The spectral interference is characterized by a bit error rate (BER) or a signal to noise (S/N) ratio. The BER is a measure of a number of bits that are received through a wireless link in error during a period of time. On the other hand, the S/N is a measure of signal strength of signals received over the wireless link as compared to noise over the wireless link. The signals received over the wireless link may be those signals carried by the wireless link. And the noise may be background noise, licensed signals, and unlicensed signals that exist within the range of frequencies defined for the wireless link.

To minimize the spectral interference for the wireless link, a service provider typically performs a truck roll-out. The truck roll out involves the service provider going out to end points of the wireless link and, using a spectral analyzer, making one or more spectral interference measurements. The service provider then uses the spectral interference measurements to configure the wireless link so that the spectral interference for the wireless link is at a predefined level.

The service provider can configure the wireless link in many ways so that the spectral interference is at the predefined level. For instance, if an endpoint of the wireless link transmits signals over a first range of frequencies and receives signals over a second range of frequencies, then the service provider can reduce the spectral interference by reversing the range of frequencies at which the signals are transmitted and received. For example, the wireless link may be reconfigured to receive signals over the first range of frequencies and transmit signals over the second range of frequencies. As a result, the spectral interference in the second range of frequencies no longer poses a problem because the signals are now received over the first range of frequencies. Additionally or alternatively, the service provider may increase power of the signals that are transmitted so as to overcome the spectral interference. Still additionally or alternatively, the service provider may increase strength of a received signal by deploying a high-gain antenna. The high-gain antenna allows for increased strength of the received signal and transmission of more a focused signal, thereby overcoming the spectral interference.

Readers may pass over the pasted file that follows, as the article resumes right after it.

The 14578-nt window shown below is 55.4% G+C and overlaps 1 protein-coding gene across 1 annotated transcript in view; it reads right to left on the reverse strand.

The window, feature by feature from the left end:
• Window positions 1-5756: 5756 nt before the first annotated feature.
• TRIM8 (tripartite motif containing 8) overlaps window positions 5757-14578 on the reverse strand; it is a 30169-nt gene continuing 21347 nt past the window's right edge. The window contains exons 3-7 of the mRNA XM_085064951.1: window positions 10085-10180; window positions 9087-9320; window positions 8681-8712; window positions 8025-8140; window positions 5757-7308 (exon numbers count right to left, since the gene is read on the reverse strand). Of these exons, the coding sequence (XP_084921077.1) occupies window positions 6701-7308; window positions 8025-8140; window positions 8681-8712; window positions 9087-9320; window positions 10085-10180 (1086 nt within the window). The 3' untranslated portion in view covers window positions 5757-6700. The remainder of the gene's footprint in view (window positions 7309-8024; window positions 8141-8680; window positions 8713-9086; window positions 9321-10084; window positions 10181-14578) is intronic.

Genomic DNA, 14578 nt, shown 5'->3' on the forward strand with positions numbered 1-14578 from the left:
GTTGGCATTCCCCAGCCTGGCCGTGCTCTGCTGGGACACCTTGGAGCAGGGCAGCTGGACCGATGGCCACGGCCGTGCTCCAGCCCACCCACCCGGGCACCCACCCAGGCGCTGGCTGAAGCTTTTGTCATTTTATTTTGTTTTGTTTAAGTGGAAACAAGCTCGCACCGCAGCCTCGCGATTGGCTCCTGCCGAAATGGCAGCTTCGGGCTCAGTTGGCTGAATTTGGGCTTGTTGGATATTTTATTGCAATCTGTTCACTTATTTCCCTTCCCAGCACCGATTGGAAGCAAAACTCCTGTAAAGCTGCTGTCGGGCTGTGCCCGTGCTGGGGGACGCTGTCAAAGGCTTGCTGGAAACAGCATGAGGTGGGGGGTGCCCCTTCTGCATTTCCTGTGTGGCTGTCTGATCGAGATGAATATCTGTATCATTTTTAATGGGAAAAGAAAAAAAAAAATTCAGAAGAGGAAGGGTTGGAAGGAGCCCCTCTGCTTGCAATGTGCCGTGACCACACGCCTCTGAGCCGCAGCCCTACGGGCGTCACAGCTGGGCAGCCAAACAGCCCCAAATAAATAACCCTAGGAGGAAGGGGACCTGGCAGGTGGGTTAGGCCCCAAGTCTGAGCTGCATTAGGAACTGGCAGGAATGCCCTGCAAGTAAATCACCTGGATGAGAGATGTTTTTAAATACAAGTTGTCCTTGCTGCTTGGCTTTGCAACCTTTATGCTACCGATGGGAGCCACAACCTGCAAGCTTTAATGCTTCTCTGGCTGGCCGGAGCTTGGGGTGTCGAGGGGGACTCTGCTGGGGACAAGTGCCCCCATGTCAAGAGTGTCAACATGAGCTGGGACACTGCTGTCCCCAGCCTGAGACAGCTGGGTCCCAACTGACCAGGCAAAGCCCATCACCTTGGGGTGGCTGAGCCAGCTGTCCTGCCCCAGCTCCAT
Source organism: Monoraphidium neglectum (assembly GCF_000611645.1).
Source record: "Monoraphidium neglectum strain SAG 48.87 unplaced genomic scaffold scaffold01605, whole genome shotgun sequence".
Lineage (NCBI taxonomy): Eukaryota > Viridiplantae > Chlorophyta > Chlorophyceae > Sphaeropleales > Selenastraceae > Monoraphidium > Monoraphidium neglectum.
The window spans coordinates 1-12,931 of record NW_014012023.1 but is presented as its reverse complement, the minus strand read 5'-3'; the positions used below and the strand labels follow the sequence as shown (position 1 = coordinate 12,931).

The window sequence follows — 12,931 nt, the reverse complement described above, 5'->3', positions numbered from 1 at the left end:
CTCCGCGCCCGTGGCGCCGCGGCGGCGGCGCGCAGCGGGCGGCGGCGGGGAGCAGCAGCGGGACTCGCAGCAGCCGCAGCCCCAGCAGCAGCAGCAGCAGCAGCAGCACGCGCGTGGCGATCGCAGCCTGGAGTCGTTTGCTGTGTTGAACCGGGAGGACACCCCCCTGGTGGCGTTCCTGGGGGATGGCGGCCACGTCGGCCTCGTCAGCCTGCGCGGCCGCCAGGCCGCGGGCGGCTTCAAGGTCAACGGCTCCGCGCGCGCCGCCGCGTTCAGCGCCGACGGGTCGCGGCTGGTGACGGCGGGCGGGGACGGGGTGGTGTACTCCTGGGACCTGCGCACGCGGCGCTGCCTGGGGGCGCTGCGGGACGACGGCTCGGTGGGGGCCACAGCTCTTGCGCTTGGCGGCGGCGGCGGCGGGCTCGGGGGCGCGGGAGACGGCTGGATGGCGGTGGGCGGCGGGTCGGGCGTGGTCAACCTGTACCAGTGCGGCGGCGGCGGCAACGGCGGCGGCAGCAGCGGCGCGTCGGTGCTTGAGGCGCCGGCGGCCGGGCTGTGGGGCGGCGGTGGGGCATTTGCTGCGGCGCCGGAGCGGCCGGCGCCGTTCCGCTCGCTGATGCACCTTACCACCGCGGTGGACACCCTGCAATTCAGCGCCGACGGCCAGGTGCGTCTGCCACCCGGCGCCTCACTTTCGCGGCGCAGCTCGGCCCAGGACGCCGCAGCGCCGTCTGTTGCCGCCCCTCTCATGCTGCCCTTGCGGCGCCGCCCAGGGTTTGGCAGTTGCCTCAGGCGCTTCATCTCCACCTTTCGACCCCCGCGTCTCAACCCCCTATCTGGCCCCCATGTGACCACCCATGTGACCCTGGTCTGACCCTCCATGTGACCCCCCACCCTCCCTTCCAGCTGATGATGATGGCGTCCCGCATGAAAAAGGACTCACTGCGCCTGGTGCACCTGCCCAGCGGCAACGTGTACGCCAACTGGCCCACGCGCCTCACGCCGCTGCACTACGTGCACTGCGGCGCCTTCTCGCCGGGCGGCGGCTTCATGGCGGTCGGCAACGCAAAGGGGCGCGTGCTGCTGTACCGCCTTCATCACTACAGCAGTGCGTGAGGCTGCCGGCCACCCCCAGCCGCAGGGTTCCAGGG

SUMMARY

The present invention stems from a realization that the spectral interference for a wireless link is dynamic in nature. The spectral interference varies in accordance with whether at a given time there are interfering signals present within the range of frequencies that defines the wireless link. Therefore, performing a truck roll out is insufficient to ensure that the spectral interference remains at an acceptable level for long periods of time. There exists a need to account for the dynamic nature of the spectral interference when transmitting and receiving signals through the wireless link.

In accordance with a principle aspect of the present invention, a network entity may be communicatively coupled to at least two transmission paths, at least one of which is a wireless link. The network entity may receive signals from another entity, e.g., a wireless terminal, MSC, PDSN, and determine whether to output the signals to a first transmission path, i.e., the wireless link, or a second transmission path, e.g., a wired link or another wireless link. The network entity may output the signals to the first transmission path based on a determination that the measure of spectral interference meets predetermined criteria. Alternatively, the network entity may output the signals to a second transmission path based on the determination that the measure of spectral interference does not meet the predetermined criteria.

According to one exemplary embodiment of the present invention, the measure of spectral interference may be a bit error rate (BER). The BER may indicate a reliability of the wireless link to carry the signals. The BER may be measured by determining bits in error for a digital signal received by the network entity. For example, the digital signal received may be supposed to define a predetermined pattern of bits. The network entity may compare bits defined by the digital signal received to the predetermined pattern that the digital signal is supposed to define. The BER may be a number of bits that do not match the predetermined pattern as compared to a total number of bits in the predetermined pattern. Alternatively, the BER may be determined by comparing a cyclic redundancy check (CRC) code in the digital signal received with one calculated by the network entity. The BER may be a number of bits that differ between the CRC code in the digital signal received and the CRC code calculated by the network entity as compared to a total number of bits in the digital signal received.

According to another exemplary embodiment of the present invention, the measure of spectral interference may be a signal-to-noise ratio (S/N). The S/N may also indicate the reliability of the wireless link to carry the signals. The network entity may measure the S/N by determining signal strength of signals received at the network entity and noise for the wireless link. The network entity may calculate a ratio of the signal strength to the noise so as to characterize the S/N for the wireless link.